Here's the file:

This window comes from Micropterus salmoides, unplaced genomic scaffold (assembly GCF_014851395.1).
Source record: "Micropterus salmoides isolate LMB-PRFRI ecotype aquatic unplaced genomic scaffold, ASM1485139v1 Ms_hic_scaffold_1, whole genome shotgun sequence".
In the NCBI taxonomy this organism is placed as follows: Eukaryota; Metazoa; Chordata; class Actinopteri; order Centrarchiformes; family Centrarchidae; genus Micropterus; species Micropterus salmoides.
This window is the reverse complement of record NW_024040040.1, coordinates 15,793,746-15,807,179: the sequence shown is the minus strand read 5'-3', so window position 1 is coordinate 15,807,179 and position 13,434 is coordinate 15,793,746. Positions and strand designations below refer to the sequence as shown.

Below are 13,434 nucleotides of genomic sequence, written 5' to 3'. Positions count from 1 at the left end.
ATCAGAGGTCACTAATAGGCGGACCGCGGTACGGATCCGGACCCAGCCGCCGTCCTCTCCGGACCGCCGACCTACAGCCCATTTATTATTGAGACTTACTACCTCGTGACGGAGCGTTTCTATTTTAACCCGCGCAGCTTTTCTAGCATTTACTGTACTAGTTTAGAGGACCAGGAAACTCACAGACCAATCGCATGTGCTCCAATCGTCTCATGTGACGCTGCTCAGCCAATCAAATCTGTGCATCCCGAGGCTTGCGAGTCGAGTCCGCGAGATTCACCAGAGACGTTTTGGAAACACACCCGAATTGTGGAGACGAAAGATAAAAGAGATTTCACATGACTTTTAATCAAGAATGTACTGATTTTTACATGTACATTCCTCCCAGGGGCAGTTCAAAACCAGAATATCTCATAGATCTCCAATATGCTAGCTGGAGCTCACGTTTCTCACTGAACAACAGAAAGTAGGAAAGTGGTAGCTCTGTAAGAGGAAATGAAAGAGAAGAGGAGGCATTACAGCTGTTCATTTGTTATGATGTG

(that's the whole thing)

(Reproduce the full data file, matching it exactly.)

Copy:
This window comes from Micropterus salmoides, unplaced genomic scaffold (assembly GCF_014851395.1).
Source record: "Micropterus salmoides isolate LMB-PRFRI ecotype aquatic unplaced genomic scaffold, ASM1485139v1 Ms_hic_scaffold_1, whole genome shotgun sequence".
In the NCBI taxonomy this organism is placed as follows: Eukaryota; Metazoa; Chordata; class Actinopteri; order Centrarchiformes; family Centrarchidae; genus Micropterus; species Micropterus salmoides.
This window is the reverse complement of record NW_024040040.1, coordinates 15,793,746-15,807,179: the sequence shown is the minus strand read 5'-3', so window position 1 is coordinate 15,807,179 and position 13,434 is coordinate 15,793,746. Positions and strand designations below refer to the sequence as shown.

Below are 13,434 nucleotides of genomic sequence, written 5' to 3'. Positions count from 1 at the left end.
ATCAGAGGTCACTAATAGGCGGACCGCGGTACGGATCCGGACCCAGCCGCCGTCCTCTCCGGACCGCCGACCTACAGCCCATTTATTATTGAGACTTACTACCTCGTGACGGAGCGTTTCTATTTTAACCCGCGCAGCTTTTCTAGCATTTACTGTACTAGTTTAGAGGACCAGGAAACTCACAGACCAATCGCATGTGCTCCAATCGTCTCATGTGACGCTGCTCAGCCAATCAAATCTGTGCATCCCGAGGCTTGCGAGTCGAGTCCGCGAGATTCACCAGAGACGTTTTGGAAACACACCCGAATTGTGGAGACGAAAGATAAAAGAGATTTCACATGACTTTTAATCAAGAATGTACTGATTTTTACATGTACATTCCTCCCAGGGGCAGTTCAAAACCAGAATATCTCATAGATCTCCAATATGCTAGCTGGAGCTCACGTTTCTCACTGAACAACAGAAAGTAGGAAAGTGGTAGCTCTGTAAGAGGAAATGAAAGAGAAGAGGAGGCATTACAGCTGTTCATTTGTTATGATGTG